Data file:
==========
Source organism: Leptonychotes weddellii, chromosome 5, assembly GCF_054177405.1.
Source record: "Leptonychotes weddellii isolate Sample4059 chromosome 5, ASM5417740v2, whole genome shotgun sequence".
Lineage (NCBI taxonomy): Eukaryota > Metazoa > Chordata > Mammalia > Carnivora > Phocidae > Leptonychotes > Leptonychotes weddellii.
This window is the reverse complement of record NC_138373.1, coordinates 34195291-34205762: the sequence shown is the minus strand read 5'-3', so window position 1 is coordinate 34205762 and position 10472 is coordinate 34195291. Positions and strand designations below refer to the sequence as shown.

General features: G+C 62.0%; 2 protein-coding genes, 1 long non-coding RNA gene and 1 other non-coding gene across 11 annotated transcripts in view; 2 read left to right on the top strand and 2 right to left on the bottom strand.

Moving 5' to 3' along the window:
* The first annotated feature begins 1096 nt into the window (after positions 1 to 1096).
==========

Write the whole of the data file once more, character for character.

Source organism: Leptonychotes weddellii, chromosome 5, assembly GCF_054177405.1.
Source record: "Leptonychotes weddellii isolate Sample4059 chromosome 5, ASM5417740v2, whole genome shotgun sequence".
Lineage (NCBI taxonomy): Eukaryota > Metazoa > Chordata > Mammalia > Carnivora > Phocidae > Leptonychotes > Leptonychotes weddellii.
This window is the reverse complement of record NC_138373.1, coordinates 34195291-34205762: the sequence shown is the minus strand read 5'-3', so window position 1 is coordinate 34205762 and position 10472 is coordinate 34195291. Positions and strand designations below refer to the sequence as shown.

General features: G+C 62.0%; 2 protein-coding genes, 1 long non-coding RNA gene and 1 other non-coding gene across 11 annotated transcripts in view; 2 read left to right on the top strand and 2 right to left on the bottom strand.

Moving 5' to 3' along the window:
* The first annotated feature begins 1096 nt into the window (after positions 1 to 1096).